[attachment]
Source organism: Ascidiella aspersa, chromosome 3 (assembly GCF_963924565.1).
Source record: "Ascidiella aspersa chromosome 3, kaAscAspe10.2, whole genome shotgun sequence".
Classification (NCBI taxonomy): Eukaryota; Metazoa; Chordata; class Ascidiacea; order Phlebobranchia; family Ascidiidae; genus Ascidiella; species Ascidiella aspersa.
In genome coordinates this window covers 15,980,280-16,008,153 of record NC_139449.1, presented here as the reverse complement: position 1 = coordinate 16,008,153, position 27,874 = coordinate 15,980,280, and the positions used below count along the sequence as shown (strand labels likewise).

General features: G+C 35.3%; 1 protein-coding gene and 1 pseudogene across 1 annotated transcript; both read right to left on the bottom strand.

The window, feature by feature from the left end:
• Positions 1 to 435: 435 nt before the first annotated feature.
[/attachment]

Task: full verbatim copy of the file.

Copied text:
Source organism: Ascidiella aspersa, chromosome 3 (assembly GCF_963924565.1).
Source record: "Ascidiella aspersa chromosome 3, kaAscAspe10.2, whole genome shotgun sequence".
Classification (NCBI taxonomy): Eukaryota; Metazoa; Chordata; class Ascidiacea; order Phlebobranchia; family Ascidiidae; genus Ascidiella; species Ascidiella aspersa.
In genome coordinates this window covers 15,980,280-16,008,153 of record NC_139449.1, presented here as the reverse complement: position 1 = coordinate 16,008,153, position 27,874 = coordinate 15,980,280, and the positions used below count along the sequence as shown (strand labels likewise).

General features: G+C 35.3%; 1 protein-coding gene and 1 pseudogene across 1 annotated transcript; both read right to left on the bottom strand.

The window, feature by feature from the left end:
• Positions 1 to 435: 435 nt before the first annotated feature.